Uefa working on "contingency plans" for Euro 2016
The governing body said it was not currently considering closed-doors games. France's PM said the tournament will go ahead as planned.
UEFA is not considering staging the European Championships in France behind closed doors but is working on "contingency plans" because of security fears after the Brussels attacks, a UEFA spokesman told AFP on Wednesday.
"We are confident that all security measures will be in place for a safe and festive Euro and therefore there are no plans to play matches behind closed-doors," spokesman Pedro Pinto said. "Nevertheless we are working on contingency plans and on multiple scenarios around crisis situations since we take the security of all participants very seriously," he told AFP.
His comments came after an Italian UEFA vice president said Europe's governing body could not rule out holding games without fans for the tournament which starts June 10.
The bomb attacks in Brussels, and the Islamic State operation in Paris in November, have put an intense security spotlight on the month-long tournament in France.
Designated fan-zones which could attract hundreds of thousands of supporters from across Europe have caused particular concern.
French authorities have already confirmed that stadium security will be stepped up because of the attacks.
Giancarlo Abete, a UEFA vice president, told Italian media on Tuesday that while games behind closed doors could not be ruled out it was not yet being considered.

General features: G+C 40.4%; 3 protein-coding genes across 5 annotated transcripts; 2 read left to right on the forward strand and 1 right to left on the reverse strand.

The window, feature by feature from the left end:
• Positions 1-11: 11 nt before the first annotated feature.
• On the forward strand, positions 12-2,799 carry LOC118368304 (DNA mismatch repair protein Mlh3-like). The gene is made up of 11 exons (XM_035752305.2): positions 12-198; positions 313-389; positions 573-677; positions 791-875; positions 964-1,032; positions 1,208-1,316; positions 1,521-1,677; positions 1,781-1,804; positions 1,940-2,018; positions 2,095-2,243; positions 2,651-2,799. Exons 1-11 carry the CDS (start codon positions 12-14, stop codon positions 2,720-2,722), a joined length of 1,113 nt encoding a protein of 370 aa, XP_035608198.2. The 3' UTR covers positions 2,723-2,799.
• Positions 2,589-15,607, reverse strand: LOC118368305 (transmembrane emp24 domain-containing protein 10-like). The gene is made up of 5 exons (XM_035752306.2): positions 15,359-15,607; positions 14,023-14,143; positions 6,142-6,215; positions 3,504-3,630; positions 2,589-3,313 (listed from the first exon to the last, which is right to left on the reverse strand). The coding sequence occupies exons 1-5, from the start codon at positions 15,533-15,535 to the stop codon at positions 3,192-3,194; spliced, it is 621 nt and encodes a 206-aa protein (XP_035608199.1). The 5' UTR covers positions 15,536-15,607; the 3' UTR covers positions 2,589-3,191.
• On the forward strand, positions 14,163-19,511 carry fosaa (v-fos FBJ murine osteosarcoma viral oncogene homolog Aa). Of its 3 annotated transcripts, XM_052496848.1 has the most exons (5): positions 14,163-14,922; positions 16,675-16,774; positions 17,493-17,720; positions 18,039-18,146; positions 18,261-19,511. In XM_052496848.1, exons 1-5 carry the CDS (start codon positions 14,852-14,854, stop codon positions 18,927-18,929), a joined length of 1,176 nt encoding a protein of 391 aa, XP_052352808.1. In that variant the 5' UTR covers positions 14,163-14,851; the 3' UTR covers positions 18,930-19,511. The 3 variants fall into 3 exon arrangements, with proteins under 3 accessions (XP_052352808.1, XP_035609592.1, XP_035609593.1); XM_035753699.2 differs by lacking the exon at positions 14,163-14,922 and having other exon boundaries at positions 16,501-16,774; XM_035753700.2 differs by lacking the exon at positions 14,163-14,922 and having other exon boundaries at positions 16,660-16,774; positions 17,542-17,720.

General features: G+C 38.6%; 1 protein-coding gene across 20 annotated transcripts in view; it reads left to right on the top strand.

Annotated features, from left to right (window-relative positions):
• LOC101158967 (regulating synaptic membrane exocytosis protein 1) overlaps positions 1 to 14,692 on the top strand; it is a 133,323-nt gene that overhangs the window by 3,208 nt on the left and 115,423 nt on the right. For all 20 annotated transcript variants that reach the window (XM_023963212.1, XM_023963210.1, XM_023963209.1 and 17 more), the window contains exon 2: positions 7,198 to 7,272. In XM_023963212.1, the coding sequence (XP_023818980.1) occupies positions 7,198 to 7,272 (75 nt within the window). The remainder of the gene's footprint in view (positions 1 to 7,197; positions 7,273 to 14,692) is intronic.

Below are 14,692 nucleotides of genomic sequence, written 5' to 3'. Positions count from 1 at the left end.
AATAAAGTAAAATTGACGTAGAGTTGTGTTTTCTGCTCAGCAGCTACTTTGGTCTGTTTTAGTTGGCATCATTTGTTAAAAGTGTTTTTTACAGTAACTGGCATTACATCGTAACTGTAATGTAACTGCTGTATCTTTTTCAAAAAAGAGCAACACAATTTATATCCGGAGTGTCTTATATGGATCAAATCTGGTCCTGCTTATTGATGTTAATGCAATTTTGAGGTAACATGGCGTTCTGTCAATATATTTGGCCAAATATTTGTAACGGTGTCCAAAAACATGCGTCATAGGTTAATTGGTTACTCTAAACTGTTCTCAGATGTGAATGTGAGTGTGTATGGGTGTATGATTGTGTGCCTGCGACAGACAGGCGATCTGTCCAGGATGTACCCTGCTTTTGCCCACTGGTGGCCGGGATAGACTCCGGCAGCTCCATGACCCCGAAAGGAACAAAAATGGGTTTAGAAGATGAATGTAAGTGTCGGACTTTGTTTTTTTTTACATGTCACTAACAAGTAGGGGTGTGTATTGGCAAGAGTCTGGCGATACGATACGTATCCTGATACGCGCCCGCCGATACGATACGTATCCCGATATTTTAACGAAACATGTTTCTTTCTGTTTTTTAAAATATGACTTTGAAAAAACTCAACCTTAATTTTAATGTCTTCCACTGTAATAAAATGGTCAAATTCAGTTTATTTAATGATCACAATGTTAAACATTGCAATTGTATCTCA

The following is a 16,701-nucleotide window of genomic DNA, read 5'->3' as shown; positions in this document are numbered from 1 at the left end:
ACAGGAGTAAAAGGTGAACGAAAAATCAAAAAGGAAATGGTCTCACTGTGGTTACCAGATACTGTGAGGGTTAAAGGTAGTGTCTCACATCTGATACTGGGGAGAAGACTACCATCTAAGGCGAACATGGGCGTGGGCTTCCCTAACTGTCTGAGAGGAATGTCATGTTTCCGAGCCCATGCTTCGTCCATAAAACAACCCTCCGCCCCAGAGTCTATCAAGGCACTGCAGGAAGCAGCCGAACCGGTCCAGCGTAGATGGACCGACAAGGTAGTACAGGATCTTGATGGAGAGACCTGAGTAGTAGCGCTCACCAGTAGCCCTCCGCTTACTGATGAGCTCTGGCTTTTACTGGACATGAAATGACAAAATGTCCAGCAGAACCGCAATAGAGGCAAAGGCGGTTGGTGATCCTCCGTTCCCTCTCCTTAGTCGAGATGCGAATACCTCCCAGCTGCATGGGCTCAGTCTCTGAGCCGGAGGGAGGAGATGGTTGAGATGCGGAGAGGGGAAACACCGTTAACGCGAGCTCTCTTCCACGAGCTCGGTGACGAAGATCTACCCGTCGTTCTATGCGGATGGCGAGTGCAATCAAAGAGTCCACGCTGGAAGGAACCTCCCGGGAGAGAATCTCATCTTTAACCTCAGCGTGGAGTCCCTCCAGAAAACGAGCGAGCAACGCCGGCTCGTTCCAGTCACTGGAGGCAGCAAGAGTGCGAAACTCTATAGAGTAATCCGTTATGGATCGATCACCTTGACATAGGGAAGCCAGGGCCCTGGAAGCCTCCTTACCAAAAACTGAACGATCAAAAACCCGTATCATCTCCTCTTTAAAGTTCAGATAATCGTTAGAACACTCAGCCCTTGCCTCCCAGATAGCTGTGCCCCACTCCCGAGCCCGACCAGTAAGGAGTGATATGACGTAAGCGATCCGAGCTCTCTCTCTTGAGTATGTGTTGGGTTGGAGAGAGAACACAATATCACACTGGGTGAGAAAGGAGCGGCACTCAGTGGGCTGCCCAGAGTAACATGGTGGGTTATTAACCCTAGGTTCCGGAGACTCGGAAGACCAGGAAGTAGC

"From a technical point of view, the risk of 'closed doors' can always exist because we are talking about a competition where the matches must take place," the Italian vice president told Radio 24. "There are no matches that can be put back to another date. But it seems that is not a priority today."
Abete told Gazzetta dello Sport newspaper that "today there is no structural situation that means we are thinking of disputing the Euro behind closed doors."
French Prime Minister Manuel Valls said on Wednesday that the tournament would go ahead as planned in France despite the deadly terror bombings which rocked Brussels the previous day.
Asked in a call-in programme on Europe 1 radio station whether it was wise to maintain the event, given the level of threat of there being another terrorist attack,Valls said not to do so would be "a victory for terrorists."
"We need to have sporting events. But on the condition that they can be held under the best of conditions," he said.
Valls pointed to the staging of the Cop 21 international climate talks in Paris last November just days after the jihadist terror attacks that killed 130 people in Paris.
That showed, he said, that France can successfully host major events "and we are going to continue to do so."
There were further vows that Euro 2016 would go ahead from France's sports ministerThierry Braillard.
"We have been repeating it for several months now that the terrorist menace has been in the forefront of our planning since the start andto cancel or postpone the European football championships would be just giving in to these cowards," he told L'Equipe sports daily.
"In terms of security, we cannot do more than we are already doing," he added.
The Euro 2016 tournament takes place in France from June 10 to July 10 with 24 teams playing 51 matches at 10 venues across the country from Marseille in the south to Lille in the north and also Paris.
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